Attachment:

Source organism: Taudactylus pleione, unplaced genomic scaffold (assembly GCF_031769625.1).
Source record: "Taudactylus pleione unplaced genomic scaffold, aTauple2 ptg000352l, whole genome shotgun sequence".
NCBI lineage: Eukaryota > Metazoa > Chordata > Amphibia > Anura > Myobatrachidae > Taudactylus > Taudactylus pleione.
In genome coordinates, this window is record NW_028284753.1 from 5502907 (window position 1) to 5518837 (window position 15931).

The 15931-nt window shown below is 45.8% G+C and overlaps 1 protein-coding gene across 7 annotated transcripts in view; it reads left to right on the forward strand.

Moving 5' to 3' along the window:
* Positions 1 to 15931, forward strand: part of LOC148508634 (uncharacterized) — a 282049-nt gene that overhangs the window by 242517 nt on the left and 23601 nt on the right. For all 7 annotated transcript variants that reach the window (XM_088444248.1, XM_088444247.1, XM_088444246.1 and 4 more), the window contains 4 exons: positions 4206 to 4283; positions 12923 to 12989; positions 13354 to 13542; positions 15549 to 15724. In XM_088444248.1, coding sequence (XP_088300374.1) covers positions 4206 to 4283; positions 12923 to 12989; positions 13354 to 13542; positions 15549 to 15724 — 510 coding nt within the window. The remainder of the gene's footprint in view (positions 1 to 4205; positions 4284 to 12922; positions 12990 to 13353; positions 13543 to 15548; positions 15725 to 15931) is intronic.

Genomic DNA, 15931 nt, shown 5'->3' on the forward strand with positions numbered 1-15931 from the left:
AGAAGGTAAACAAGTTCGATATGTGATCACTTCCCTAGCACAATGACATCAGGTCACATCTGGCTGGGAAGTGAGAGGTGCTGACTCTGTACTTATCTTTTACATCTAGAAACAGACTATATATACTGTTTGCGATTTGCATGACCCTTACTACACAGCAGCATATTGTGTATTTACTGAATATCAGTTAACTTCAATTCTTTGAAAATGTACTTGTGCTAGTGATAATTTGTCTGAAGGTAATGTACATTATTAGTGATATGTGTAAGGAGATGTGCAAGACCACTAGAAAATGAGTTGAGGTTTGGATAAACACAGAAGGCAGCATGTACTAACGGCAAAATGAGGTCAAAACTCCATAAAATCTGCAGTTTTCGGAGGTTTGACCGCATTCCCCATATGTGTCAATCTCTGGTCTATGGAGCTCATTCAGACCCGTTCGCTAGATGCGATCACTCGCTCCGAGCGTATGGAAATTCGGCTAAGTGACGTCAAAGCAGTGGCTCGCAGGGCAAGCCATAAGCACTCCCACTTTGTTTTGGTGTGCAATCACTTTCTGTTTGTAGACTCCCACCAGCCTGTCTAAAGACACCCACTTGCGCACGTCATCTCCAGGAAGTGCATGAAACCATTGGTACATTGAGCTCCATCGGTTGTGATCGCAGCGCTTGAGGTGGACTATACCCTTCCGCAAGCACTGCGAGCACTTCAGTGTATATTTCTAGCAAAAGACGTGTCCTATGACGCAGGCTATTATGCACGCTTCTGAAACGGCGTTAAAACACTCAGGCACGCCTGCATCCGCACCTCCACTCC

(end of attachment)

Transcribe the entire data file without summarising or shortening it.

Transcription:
Source organism: Taudactylus pleione, unplaced genomic scaffold (assembly GCF_031769625.1).
Source record: "Taudactylus pleione unplaced genomic scaffold, aTauple2 ptg000352l, whole genome shotgun sequence".
NCBI lineage: Eukaryota > Metazoa > Chordata > Amphibia > Anura > Myobatrachidae > Taudactylus > Taudactylus pleione.
In genome coordinates, this window is record NW_028284753.1 from 5502907 (window position 1) to 5518837 (window position 15931).

The 15931-nt window shown below is 45.8% G+C and overlaps 1 protein-coding gene across 7 annotated transcripts in view; it reads left to right on the forward strand.

Moving 5' to 3' along the window:
* Positions 1 to 15931, forward strand: part of LOC148508634 (uncharacterized) — a 282049-nt gene that overhangs the window by 242517 nt on the left and 23601 nt on the right. For all 7 annotated transcript variants that reach the window (XM_088444248.1, XM_088444247.1, XM_088444246.1 and 4 more), the window contains 4 exons: positions 4206 to 4283; positions 12923 to 12989; positions 13354 to 13542; positions 15549 to 15724. In XM_088444248.1, coding sequence (XP_088300374.1) covers positions 4206 to 4283; positions 12923 to 12989; positions 13354 to 13542; positions 15549 to 15724 — 510 coding nt within the window. The remainder of the gene's footprint in view (positions 1 to 4205; positions 4284 to 12922; positions 12990 to 13353; positions 13543 to 15548; positions 15725 to 15931) is intronic.

Genomic DNA, 15931 nt, shown 5'->3' on the forward strand with positions numbered 1-15931 from the left:
AGAAGGTAAACAAGTTCGATATGTGATCACTTCCCTAGCACAATGACATCAGGTCACATCTGGCTGGGAAGTGAGAGGTGCTGACTCTGTACTTATCTTTTACATCTAGAAACAGACTATATATACTGTTTGCGATTTGCATGACCCTTACTACACAGCAGCATATTGTGTATTTACTGAATATCAGTTAACTTCAATTCTTTGAAAATGTACTTGTGCTAGTGATAATTTGTCTGAAGGTAATGTACATTATTAGTGATATGTGTAAGGAGATGTGCAAGACCACTAGAAAATGAGTTGAGGTTTGGATAAACACAGAAGGCAGCATGTACTAACGGCAAAATGAGGTCAAAACTCCATAAAATCTGCAGTTTTCGGAGGTTTGACCGCATTCCCCATATGTGTCAATCTCTGGTCTATGGAGCTCATTCAGACCCGTTCGCTAGATGCGATCACTCGCTCCGAGCGTATGGAAATTCGGCTAAGTGACGTCAAAGCAGTGGCTCGCAGGGCAAGCCATAAGCACTCCCACTTTGTTTTGGTGTGCAATCACTTTCTGTTTGTAGACTCCCACCAGCCTGTCTAAAGACACCCACTTGCGCACGTCATCTCCAGGAAGTGCATGAAACCATTGGTACATTGAGCTCCATCGGTTGTGATCGCAGCGCTTGAGGTGGACTATACCCTTCCGCAAGCACTGCGAGCACTTCAGTGTATATTTCTAGCAAAAGACGTGTCCTATGACGCAGGCTATTATGCACGCTTCTGAAACGGCGTTAAAACACTCAGGCACGCCTGCATCCGCACCTCCACTCC